This setup has worked well for me, and this guide outlines the steps I take to survey a site with my drone. I use these steps to improve my efficiency, and hopefully they will also help you. I also recommend referencing Emlid’s excellent documentation. Make sure you reference this in conjunction to my guide.
Setup Base Station
The base station will be the first thing you set up and the last thing you tear down. The base station will be used for setting your GCPs, as well as broadcasting corrections to your drone.
Setup the tripod and make sure that the pole is level.
Screw in the LoRa antenna. You will need this to talk to your rover and set GCPs.
Turn on your Personal Hotspot on your iPhone. Enable Maximize Compatibility, as this will enable 2.4G instead of 5G, which the Emlid requires.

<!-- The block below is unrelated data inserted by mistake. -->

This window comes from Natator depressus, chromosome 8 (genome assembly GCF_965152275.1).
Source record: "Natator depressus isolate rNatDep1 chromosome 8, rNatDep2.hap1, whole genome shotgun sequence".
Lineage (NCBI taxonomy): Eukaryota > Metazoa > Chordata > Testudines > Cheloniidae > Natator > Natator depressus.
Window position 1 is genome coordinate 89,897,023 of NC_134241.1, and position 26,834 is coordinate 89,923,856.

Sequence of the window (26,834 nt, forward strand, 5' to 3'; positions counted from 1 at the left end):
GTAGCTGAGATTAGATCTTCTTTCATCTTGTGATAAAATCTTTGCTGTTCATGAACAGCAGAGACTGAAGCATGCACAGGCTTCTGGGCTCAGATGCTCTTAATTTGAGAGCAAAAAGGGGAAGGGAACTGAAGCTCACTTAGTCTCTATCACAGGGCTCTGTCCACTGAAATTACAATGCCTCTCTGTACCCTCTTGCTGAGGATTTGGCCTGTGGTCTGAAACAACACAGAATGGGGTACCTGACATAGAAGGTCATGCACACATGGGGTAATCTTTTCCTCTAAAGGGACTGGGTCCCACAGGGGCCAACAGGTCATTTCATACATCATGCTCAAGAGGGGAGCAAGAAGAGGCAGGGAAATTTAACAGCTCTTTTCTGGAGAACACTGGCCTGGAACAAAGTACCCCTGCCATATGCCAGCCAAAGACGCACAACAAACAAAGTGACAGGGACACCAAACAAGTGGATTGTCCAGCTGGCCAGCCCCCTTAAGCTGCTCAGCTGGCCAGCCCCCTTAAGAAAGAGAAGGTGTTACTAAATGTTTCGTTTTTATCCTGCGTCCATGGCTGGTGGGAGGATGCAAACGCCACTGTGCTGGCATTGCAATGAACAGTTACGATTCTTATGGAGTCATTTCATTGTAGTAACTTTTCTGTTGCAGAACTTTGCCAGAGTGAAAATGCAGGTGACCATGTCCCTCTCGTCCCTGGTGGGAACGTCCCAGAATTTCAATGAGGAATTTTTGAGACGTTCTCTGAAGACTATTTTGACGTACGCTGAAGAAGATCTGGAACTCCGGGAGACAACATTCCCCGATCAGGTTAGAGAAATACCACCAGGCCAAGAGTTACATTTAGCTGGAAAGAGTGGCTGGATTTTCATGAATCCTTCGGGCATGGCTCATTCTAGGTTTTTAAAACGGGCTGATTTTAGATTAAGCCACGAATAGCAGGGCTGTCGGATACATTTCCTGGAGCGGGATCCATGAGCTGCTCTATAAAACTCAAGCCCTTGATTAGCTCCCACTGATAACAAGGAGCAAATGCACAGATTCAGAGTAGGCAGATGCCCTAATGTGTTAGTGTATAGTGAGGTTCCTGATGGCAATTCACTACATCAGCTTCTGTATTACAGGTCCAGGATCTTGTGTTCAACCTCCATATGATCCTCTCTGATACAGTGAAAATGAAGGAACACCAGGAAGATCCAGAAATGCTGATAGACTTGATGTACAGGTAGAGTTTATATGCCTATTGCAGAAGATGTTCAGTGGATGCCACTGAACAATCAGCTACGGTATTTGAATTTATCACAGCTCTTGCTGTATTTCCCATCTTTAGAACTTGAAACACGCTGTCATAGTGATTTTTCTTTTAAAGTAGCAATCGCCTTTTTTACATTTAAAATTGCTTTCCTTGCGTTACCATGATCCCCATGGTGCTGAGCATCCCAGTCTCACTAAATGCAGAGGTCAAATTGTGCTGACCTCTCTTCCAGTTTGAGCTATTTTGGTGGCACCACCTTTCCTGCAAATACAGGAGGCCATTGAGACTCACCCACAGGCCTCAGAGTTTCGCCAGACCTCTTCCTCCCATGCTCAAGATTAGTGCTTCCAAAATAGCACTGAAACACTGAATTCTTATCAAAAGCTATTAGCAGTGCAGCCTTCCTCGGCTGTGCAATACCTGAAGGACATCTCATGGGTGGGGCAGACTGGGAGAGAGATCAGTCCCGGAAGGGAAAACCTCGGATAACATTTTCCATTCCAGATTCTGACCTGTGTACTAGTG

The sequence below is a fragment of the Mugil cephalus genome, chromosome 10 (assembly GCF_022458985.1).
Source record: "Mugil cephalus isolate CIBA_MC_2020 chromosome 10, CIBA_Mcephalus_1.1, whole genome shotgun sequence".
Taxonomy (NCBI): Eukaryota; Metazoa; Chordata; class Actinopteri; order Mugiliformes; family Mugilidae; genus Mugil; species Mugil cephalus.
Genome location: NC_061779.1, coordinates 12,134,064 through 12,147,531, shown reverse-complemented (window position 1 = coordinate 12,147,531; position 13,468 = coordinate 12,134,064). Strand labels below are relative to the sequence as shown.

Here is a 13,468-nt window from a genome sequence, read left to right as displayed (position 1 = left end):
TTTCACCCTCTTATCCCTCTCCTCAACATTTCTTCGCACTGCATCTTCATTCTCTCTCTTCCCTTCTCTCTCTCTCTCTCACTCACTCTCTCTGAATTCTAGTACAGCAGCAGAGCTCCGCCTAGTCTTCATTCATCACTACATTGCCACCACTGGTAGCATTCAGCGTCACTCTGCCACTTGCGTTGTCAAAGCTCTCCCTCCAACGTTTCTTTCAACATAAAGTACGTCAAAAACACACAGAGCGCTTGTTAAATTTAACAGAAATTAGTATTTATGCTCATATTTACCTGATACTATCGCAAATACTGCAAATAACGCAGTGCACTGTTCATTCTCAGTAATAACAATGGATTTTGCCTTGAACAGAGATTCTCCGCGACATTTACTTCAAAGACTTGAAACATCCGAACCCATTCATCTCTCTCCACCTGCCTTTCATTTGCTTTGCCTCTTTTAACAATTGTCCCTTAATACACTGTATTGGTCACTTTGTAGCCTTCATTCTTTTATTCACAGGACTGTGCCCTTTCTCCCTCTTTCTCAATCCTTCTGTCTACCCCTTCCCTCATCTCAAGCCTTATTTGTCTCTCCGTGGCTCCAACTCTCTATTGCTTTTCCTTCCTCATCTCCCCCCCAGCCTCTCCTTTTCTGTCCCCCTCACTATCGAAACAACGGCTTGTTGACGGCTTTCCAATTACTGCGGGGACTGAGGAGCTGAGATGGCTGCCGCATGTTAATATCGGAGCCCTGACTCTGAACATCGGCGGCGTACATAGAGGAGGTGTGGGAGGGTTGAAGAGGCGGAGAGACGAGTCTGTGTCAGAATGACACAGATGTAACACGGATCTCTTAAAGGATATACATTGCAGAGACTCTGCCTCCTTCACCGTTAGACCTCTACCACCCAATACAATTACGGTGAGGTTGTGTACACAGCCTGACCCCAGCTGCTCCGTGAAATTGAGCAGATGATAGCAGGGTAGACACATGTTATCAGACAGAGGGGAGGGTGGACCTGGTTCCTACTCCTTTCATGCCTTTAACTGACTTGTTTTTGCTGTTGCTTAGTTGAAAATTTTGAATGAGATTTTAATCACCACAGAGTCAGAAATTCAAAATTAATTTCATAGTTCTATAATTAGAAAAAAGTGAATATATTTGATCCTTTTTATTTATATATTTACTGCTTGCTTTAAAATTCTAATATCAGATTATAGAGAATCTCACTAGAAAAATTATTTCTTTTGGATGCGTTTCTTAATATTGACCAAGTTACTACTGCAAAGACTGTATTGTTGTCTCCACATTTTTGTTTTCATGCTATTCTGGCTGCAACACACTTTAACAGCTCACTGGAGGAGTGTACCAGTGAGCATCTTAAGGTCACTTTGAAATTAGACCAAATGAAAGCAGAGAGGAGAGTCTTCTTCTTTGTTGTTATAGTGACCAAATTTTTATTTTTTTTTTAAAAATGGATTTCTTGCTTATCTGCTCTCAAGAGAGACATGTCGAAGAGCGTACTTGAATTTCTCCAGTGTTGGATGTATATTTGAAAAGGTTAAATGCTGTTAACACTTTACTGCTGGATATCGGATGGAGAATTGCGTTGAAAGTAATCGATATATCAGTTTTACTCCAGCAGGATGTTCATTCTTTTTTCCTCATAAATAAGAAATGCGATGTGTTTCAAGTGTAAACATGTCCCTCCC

Turn on the Emlid RS2+ that will function as your base. If previously setup, the base should automatically connect as a client to your phone’s hotspot. If not, you will instead connect to your Emlid’s WiFi network and configure.
Connect to an NTRIP correction input. I recommend UNAVCO and RTK2GO if you are in the Western United States. When you sign up for either of these services, you will get credentials that you can put into the NTRIP Profile settings. These services are free.
If your phone is connected to the internet, you can select a mount point, and it is best to choose the one that is closest in distance.
Once the connection is made, you should see in the status page that you are receiving corrections. Within a few minutes, your base should have a fix on it’s position. If it is taking too long, make sure that your base is in a wide-open space with a large field of view of the sky.
Connect Emlid Reach RS2+ to iPhone’s WiFi Hotspot
You should only have to do this on the initial setup of your base.
Click on the WiFi button on the Receivers view. Here you will choose your iPhone’s WiFi network.